Today meditation has gone mainstream and most of the successful entrepreneurs, A-list celebs, music producers and athletes diligently practice mindfulness meditation. But what is meditation for beginners? What does it actually mean to meditate?
Meditation is simply a practice which helps us develop a state of ‘thoughtless awareness’. Through this practice we can cultivate an alert yet calm mind and find a deep and profound experience within ourselves. It is not about turning your thoughts off or blocking out your feelings and emotions. Meditation is about observing your thoughts and emotions without engaging in them or judging them. You simply acknowledge whatever arises in this state of being and let them pass without holding on to them.
The practice of meditation for beginners will not change our personality or make you a better person. It is a 2,500 year old practice for training your mind and being aware. When we meditate, our mind becomes relaxed, calm & inwardly focused. Through practice, our mind eventually becomes clear and silent and there are no internal distractions. This is when you have a deeper meditative experience.
The experience of meditation for beginners
The moment you sit down and start to meditate as a beginner, you need to let yourself become alert, relaxed and still. Once you are relaxed and alert, you bring your attention to a particular thing which can either be your breath or a mantra. As you start the practice, you will feel your mind wander repeatedly. This is natural. However, you need to be aware of this and bring your focus back to your breath or the mantra that you are focused on. It is not important how many times your mind wanders. What is important is that how aware you are about it and whether you successfully bring your focus back every time without engaging in your thoughts.
The practice of meditation for beginners will help you cultivate a highly focused, alert and relaxed state of mind over a certain period of time. The meditative state will not only help you experience a sense of enhanced well-being but it will also have a highly positive neurological and physiological effects on you.
There is no such thing as perfect meditation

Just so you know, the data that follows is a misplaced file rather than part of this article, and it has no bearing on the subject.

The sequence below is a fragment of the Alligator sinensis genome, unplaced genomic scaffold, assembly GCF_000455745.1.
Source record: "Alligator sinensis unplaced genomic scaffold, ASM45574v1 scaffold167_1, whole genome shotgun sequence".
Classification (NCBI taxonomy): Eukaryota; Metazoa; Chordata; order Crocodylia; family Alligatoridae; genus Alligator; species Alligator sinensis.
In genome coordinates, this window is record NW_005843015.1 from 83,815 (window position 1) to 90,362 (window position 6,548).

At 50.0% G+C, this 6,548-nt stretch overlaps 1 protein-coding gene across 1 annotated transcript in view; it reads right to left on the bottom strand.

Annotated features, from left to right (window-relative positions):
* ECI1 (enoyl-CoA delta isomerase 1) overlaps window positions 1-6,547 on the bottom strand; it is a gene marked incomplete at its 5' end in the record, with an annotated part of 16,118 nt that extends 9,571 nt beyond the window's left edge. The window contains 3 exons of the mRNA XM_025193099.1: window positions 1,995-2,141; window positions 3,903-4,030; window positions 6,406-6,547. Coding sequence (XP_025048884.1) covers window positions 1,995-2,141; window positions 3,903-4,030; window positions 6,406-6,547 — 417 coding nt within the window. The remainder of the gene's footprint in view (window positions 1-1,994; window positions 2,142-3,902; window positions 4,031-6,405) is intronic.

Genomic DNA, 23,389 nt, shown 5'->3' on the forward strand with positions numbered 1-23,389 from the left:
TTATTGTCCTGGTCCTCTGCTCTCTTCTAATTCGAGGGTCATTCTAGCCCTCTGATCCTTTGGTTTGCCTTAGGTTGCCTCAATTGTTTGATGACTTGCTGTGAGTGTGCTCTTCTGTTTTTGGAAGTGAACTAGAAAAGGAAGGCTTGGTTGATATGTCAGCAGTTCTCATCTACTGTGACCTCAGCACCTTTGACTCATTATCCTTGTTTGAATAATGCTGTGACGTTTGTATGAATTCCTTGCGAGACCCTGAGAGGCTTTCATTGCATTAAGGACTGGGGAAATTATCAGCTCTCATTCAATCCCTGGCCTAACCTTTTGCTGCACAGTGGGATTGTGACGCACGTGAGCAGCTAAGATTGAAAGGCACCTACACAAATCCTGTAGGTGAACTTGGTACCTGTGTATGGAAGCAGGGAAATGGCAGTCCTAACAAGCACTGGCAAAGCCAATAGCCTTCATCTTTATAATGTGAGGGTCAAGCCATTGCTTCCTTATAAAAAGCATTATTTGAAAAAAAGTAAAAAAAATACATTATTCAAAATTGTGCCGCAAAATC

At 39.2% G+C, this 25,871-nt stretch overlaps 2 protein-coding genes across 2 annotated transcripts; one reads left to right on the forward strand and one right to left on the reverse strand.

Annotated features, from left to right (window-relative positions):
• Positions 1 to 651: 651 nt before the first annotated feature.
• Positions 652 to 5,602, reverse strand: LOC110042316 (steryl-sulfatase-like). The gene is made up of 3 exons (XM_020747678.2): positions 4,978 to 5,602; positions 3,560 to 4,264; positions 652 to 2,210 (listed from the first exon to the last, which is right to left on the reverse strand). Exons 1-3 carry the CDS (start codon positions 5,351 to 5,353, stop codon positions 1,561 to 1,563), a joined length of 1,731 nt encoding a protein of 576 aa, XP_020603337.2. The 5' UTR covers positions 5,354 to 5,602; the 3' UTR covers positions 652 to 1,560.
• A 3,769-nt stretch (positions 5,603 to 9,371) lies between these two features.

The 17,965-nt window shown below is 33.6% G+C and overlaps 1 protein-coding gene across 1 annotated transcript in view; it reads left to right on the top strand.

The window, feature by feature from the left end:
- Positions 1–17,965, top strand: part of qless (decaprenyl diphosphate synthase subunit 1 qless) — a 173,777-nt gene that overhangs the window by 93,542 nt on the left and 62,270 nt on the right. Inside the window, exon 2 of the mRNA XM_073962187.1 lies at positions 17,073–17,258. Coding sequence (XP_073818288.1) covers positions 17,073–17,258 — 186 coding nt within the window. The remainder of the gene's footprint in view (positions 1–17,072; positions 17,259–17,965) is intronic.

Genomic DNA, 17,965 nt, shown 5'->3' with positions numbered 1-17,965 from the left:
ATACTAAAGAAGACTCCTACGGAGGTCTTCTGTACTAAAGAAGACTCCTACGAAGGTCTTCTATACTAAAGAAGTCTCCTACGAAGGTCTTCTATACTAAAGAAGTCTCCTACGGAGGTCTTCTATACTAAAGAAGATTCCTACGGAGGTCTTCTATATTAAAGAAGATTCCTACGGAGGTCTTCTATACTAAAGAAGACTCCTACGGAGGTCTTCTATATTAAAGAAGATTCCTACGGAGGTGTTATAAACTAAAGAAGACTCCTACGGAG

Meditation is a practice. There is no right or wrong way to meditate. The more you practice, the better you get at it. Someday you may have a terrible experience as your mind will wander repeatedly, other days you may feel highly calm and relaxed. Training your mind is like training your body. It will take regular and consistent practice to master. When it comes to meditation, your journey will be more important than your destination.
The experience of practicing meditation for beginners is like falling in love or eating your favorite food, which cannot be described easily. You will have to find it out yourself.
The essence of meditation
“Awareness is the essence of meditation, not the experience. Peace …calm …joy are not the essence of meditation, these are all experiences.” – Yongey Mingyur Rinpoche
Yongey Mingyur Rinpoche, Buddhist monk & Tibetan meditation master, believes the essence of meditation is awareness. The practice helps us to explore our own mind and heart. Meditation does not help us to get rid of our negative qualities or things we don’t like about ourselves. It simply allows us to experience the wealth of awareness. You will not become a better person through meditation. However, you will become aware of your thoughts and feelings and realize that you are already complete and whole. We connect with our true self through the practice of meditation.
Rinpoche, author of the New York Times bestseller The Joy of Living: Unlocking the Secret and Science of Happiness, believes –
“Meditation is what we call awareness; if you know you understand, then that is awareness; if you don’t understand and you know you don’t understand, that is also awareness; if you know you’re confused, that’s also awareness.”
The Monkey Mind
Okay, so now that you know what meditation is and the true essence of meditation, the only question arises is why should you meditate (although if you are still reading this, you probably know why).